Acxiom’s CEO on why everything’s an ad network now, and what that means
The undeniable explosion of growth among retail media networks has not been lost on Acxiom, the data giant owned by agency holding company IPG.
Nor has the business opportunity been lost on the company, which is practically salivating at the prospect of serving up more of its data to enable more retailers to get in the game, as well as for more brands to find receptive audiences.
As more and more brands gather first-party data, it’s created the market condition that Acxiom CEO Chad Engelgau described as the chance for everyone to be an ad network. “Uber is an advertising network. Premium streaming services are now driving to becoming ad-funded,” he said.
Engelgau, a longtime Acxiom veteran who took over as CEO in early 2020, caught up with Digiday to talk about what’s brought about the rise of retail media networks, how Acxiom will harness the information consumers in the metaverse generate, and the need for marketers to focus on connecting their internal data to be more effective.
The following conversation has been edited for space and clarity.
Explain the role Acxiom has in growth among retail media networks.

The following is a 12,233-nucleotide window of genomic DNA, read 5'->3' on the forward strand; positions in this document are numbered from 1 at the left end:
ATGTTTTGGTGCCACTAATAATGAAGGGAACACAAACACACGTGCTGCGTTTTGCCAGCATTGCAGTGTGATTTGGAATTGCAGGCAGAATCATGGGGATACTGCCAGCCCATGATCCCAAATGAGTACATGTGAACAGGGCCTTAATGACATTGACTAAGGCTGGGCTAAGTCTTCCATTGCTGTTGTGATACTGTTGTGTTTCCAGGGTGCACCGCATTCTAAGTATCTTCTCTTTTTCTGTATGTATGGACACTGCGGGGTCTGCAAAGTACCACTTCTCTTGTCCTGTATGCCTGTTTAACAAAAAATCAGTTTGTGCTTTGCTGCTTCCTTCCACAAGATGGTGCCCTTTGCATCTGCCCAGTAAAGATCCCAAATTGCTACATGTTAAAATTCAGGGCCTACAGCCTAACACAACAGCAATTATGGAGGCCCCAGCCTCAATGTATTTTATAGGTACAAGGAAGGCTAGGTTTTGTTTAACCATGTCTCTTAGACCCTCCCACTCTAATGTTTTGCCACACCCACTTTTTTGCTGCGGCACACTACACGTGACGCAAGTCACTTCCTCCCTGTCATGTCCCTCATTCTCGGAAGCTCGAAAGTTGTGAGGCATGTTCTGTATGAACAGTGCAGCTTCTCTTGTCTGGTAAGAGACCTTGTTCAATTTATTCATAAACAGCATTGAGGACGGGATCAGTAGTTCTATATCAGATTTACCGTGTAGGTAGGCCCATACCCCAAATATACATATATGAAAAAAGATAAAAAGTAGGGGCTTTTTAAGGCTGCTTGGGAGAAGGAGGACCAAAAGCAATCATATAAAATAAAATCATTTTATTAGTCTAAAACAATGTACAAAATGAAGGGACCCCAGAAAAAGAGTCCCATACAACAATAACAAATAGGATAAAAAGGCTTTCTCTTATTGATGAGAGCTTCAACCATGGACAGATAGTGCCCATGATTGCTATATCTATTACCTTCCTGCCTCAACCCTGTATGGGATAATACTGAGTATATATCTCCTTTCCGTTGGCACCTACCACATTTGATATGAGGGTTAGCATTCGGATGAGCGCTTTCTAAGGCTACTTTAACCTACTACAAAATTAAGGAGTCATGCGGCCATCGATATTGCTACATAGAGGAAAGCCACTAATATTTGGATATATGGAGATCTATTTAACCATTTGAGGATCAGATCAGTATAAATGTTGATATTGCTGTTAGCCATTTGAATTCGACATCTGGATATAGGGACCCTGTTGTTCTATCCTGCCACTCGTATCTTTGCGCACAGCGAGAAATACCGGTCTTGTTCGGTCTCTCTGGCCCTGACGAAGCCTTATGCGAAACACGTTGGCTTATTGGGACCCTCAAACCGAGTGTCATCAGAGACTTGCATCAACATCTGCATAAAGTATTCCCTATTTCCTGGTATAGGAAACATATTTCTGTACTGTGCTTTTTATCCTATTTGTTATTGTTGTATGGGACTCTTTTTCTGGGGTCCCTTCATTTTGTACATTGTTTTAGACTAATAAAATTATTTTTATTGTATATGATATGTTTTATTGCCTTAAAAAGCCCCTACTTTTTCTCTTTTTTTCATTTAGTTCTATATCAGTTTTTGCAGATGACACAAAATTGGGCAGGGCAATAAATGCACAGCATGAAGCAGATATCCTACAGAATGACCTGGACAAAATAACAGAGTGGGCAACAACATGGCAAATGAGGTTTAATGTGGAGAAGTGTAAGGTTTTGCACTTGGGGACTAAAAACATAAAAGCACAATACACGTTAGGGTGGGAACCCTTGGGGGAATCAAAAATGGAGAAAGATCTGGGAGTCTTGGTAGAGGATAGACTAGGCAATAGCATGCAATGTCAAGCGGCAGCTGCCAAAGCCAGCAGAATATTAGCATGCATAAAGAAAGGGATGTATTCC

Because retail media networks are built off of shoppers in market to spend their money, there is a methodology around audience delivery that can be built through Acxiom and others, where with confidence we can say we want this audience segment, whether it’s specific individuals or groups or types of people, that can be delivered by that network.
That network has confidence in sharing the exposure data back in a clean room or a closed loop measurement solution with providers, whether they’re social media networks, mobile networks, or others who don’t want their measurement data commingled. Brands want to be able to give their conversion data to a trusted partner, to develop their audiences — they don’t want to have to hand over their exposure data to some other third party to get the measurement report back. So this synergistic ecosystem really creates this infrastructure for direct marketing best practices, where there’s a high level of confidence that the results are going to be clearly understood.